Different dietary calcium intake and relative supersaturation of calcium oxalate in the urine of patients forming renal stones.Clin Sci (Lond). 1997 Sep; 93(3):257-63.CS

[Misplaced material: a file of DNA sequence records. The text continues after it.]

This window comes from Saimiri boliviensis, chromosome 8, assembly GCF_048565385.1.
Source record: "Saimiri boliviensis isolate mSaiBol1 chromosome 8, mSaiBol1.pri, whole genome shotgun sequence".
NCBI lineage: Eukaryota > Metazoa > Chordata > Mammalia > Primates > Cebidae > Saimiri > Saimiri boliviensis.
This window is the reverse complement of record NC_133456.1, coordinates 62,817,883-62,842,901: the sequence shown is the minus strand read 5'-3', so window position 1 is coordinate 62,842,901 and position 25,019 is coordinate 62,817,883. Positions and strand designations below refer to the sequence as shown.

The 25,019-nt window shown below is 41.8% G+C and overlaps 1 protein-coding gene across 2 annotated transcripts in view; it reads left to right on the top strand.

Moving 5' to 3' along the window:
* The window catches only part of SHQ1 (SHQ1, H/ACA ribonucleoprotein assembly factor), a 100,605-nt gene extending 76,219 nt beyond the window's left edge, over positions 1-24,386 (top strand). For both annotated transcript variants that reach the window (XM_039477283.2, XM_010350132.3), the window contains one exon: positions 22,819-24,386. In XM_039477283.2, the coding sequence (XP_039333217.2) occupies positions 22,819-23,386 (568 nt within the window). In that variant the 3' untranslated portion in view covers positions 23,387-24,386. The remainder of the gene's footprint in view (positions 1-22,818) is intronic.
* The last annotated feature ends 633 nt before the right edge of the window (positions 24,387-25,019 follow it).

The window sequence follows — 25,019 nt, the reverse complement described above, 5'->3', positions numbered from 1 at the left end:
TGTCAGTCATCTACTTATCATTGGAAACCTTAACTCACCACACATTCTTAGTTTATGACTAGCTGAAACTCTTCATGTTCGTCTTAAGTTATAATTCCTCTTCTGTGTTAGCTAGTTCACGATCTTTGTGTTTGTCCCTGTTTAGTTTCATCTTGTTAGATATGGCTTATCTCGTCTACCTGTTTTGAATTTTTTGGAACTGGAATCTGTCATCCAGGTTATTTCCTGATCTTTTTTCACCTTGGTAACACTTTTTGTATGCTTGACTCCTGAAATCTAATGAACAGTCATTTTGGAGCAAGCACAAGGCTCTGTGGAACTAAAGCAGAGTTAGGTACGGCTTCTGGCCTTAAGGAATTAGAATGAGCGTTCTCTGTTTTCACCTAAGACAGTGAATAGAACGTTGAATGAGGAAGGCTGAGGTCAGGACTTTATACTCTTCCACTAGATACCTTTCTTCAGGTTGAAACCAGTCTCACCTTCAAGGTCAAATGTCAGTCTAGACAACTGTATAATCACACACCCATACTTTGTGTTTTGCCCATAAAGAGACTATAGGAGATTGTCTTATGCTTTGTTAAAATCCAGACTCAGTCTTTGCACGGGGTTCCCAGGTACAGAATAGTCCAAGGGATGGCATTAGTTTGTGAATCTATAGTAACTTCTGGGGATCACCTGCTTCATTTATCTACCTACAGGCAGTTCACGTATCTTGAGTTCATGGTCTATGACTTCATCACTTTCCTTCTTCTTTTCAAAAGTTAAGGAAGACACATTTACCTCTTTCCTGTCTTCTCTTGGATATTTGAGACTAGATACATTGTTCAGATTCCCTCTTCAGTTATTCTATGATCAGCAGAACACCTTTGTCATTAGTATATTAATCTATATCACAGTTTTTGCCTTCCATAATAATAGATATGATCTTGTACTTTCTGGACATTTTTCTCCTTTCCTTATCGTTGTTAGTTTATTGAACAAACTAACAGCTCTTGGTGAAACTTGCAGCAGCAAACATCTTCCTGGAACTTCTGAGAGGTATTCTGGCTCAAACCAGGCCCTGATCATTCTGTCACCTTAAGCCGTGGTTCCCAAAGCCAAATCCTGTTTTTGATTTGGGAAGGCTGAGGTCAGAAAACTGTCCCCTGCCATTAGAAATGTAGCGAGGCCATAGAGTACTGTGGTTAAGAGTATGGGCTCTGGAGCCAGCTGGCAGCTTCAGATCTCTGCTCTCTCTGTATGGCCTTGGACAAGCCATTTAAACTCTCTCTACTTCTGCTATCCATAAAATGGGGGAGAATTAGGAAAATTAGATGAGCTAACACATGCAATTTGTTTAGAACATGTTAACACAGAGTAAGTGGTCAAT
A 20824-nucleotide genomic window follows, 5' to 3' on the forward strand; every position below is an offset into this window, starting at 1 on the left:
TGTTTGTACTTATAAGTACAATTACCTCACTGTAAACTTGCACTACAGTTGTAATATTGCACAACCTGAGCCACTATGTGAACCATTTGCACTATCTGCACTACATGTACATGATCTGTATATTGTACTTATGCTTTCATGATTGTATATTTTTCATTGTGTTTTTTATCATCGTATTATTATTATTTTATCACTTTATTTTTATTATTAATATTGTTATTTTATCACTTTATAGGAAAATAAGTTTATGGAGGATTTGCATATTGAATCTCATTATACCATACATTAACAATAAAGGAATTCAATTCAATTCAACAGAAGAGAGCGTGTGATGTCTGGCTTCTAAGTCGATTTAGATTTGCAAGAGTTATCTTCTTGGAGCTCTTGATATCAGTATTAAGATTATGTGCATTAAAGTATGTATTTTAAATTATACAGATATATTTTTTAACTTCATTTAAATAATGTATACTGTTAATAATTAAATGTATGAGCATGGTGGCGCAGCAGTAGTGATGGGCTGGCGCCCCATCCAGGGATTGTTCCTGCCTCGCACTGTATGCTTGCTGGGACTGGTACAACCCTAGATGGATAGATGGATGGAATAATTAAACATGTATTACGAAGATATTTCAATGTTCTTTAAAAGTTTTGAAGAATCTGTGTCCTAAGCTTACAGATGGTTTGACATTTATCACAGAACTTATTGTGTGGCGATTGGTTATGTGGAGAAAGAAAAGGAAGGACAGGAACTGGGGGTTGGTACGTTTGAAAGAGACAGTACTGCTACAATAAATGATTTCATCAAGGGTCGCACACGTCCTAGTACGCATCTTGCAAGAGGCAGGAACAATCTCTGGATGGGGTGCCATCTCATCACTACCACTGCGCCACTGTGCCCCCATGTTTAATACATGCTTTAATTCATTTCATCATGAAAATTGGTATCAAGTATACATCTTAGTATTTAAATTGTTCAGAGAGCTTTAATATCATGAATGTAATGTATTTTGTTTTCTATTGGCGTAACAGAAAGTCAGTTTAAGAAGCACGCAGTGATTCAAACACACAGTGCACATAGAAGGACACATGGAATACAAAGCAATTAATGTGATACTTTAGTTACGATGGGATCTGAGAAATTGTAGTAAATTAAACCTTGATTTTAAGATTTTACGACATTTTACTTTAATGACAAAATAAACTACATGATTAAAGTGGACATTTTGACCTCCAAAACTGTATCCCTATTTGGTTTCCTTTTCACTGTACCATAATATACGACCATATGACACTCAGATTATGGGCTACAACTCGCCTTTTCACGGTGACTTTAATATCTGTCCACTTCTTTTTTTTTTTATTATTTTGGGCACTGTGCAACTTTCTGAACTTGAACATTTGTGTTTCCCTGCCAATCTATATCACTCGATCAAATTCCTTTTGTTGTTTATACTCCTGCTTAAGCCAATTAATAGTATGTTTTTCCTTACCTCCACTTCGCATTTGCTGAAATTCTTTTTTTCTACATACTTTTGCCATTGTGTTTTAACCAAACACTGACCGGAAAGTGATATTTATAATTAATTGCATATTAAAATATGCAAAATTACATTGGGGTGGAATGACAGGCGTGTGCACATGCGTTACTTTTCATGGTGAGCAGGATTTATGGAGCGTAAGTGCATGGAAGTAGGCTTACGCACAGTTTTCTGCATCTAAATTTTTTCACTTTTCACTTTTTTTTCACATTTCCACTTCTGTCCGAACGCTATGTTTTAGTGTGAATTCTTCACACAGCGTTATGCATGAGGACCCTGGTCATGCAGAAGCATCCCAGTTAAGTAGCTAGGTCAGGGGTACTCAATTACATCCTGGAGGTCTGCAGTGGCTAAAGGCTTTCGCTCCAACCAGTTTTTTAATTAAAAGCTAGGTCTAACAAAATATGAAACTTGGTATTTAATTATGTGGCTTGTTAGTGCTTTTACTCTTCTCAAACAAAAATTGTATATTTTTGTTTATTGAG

1. Dietary calcium restriction, an efficient practice in reducing urinary calcium excretion, has been reported to induce either an increase or no change in oxalate excretion, questioning its use in hypercalciuric stone-forming patients. In addition, calcium restriction has been previously demonstrated to induce other urinary changes which might influence the relative supersaturation of calcium oxalate. So the overall effect of calcium deprivation on the relative supersaturation of calcium oxalate is unpredictable. 2. The aim of the study was to evaluate the effect of dietary calcium restriction on the relative supersaturation of calcium oxalate in the urine of stone-forming patients utilizing a computer methodology which takes into account the main soluble complex species of oxalate. 3. We studied 34 stone-forming patients on both a free-choice diet, whose Ca and oxalate content (24 and 1.2 mmol respectively) was assessed by dietary inquiry, and after 30 days on a prescribed low-calcium and normal oxalate diet (11 and 1.1 mmol respectively). Under both conditions, the excretion of the main urinary parameters related to dietary composition, electrolytes, oxalate and daily citrate urinary excretion, were measured. The relative supersaturation of calcium oxalate was calculated by means of an iterative computer method which takes into account the main soluble complex species on which the solubility of calcium oxalate is dependent. In addition, intact parathyroid hormone and 1,25-dihydroxyvitamin D blood levels were also evaluated. In 13 of the patients intestinal calcium absorption was evaluated during both a free- and a low-calcium diet, utilizing kinetics methodology. 4. The low-calcium diet induced, together with an expected reduction of calcium excretion, a marked increase in oxalate urinary output. This finding was independent of the presence or otherwise of hypercalciuria and of the serum levels of parathyroid hormone and vitamin D. Intestinal calcium absorption was also stimulated by calcium deprivation and its levels were well correlated with oxalate excretion. Minor changes in magnesium and citrate excretion were also observed. The overall effect on the relative supersaturation of calcium oxalate consisted in a substantial increase in this parameter during the low-calcium diet. 5. In conclusion, our data reinforce the concept that dietary calcium restriction has potentially deleterious effects on lithogenesis, by increasing the relative supersaturation of calcium oxalate.